In 2009, the city of San Francisco, California, started a mandatory composting program as part of its waste management plan. All residents and businesses are required to participate. The curbside bins are color coded: blue for recyclables, green for compostables, and black for trash.
When the city passed this ordinance, they wanted to address the 35% of trash that was compostable. This organic matter does not break down safely in a landfill. The other items in the landfill bury the organic matter in layers. This is an anaerobic environment, lacking oxygen. Dangerous and malodorous bacteria multiply, creating a stinky mess. Much of the organic matter only partially breaks down. It is forever entombed in the landfill.
When food scraps are put into the right conditions, they can easily break down. The resulting finished compost is beneficial to the environment in several ways:
- Finished compost can be used as a fertilizer to nourish living plants.
- Organic fertilizer does not contain chemical fertilizers.
- Most chemical fertilizers are made from petroleum, which is not renewable. Organic fertilizer is renewable.
- Instead of being permanently stored in a landfill, the organic waste continues to be part of the natural cycle of life.
- The amount of materials added to the landfills decreases, while the city gets fertilizer.
How the Composting Program Works
Recology is handling most of the collection of organic materials. City residents place kitchen scraps into large green bins. On pickup day, home owners place the bins at the curb. The odor is no worse than regular mixed trash. Recology picks up the bins and empties them into trucks.
Composting facilities, such as Jepson Prairie Organics, receive the organic waste and start breaking it down. Jepson processes 100,000 tons of organic material per year from this program. Food waste is mixed with yard matter and ground up. This process creates a mixture of green and brown material that is ideal for composting.
The material is placed in the Engineered Composting System for 30 to 45 days. During this time, the material breaks down. The company monitors moisture and oxygen levels. The material is turned and moistened with water. When this process is complete, the material is screened to filter out large pieces, then placed on windrows to cure. After curing, they screen the compost one more time. Finally, the finished compost is available for sale.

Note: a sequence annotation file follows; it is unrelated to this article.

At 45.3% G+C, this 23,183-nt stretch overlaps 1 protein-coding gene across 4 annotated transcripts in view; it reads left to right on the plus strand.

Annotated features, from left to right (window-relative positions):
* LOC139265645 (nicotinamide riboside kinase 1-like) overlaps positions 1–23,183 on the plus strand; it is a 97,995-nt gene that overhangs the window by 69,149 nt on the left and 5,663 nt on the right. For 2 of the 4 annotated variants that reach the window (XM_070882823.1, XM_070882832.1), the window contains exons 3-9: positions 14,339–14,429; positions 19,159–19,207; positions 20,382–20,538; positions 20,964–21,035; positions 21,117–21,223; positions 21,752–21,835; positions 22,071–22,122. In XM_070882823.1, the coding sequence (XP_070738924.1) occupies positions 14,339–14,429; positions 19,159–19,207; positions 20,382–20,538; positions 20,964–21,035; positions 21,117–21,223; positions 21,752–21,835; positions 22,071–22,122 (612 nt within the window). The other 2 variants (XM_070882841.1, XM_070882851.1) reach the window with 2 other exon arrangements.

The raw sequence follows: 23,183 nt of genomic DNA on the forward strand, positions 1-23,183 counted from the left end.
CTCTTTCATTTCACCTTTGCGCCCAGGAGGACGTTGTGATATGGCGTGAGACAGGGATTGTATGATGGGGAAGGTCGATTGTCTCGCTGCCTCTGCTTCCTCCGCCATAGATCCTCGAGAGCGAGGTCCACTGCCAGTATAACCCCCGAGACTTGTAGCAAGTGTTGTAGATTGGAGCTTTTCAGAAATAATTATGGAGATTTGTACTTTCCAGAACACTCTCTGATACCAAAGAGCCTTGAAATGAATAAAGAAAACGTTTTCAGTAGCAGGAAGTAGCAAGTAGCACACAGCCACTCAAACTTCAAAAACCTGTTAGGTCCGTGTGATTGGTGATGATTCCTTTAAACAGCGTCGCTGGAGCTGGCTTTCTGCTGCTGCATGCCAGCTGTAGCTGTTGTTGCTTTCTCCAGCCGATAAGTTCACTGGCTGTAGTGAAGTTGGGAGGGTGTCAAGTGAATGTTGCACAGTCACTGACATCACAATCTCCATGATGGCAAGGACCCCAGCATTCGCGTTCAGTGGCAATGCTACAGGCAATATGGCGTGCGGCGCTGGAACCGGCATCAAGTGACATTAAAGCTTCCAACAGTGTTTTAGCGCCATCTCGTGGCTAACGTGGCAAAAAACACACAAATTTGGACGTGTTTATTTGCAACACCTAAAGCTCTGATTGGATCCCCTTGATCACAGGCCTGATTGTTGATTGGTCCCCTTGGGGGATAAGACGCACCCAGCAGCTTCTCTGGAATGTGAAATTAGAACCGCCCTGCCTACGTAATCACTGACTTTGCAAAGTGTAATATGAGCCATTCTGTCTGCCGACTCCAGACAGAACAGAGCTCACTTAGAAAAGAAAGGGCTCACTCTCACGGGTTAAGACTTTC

Large-scale composting programs like these have the chemistry of composting down to a science. They could use aerobic or anaerobic bacteria in a controlled environment to break down the waste. In this example, Jepson seems to be using aerobic composting. They are adding oxygen when they turn it.
Composting programs large and small often use composting worms to break down the compost faster. Red worms are especially popular because they are hearty and hungry. Worms carry valuable soil bacteria that enhances the quality of the finished compost. It’s not clear how much worms are used in this particular program. However, many composting programs elect to harness the power of the humble worm.
The composting program is required, and tenants can anonymously report landlords who do not provide bins. However, the city estimates that more half of compostable and recyclable materials are still getting mixed in with trash. The city has banned plastic bags and is working toward zero waste by 2020.
Note: If your municipality or city does not have curbside composting, you can start your own composting program at home! Just order a composter and red worms from Uncle Jim’s Worm Farm. We have lots of instructions on our website. Find out how to set up and maintain a successful organic waste management program right at home. No matter whether you live in an apartment or on 100+ acres of land, you can help save the environment and get free fertilizer.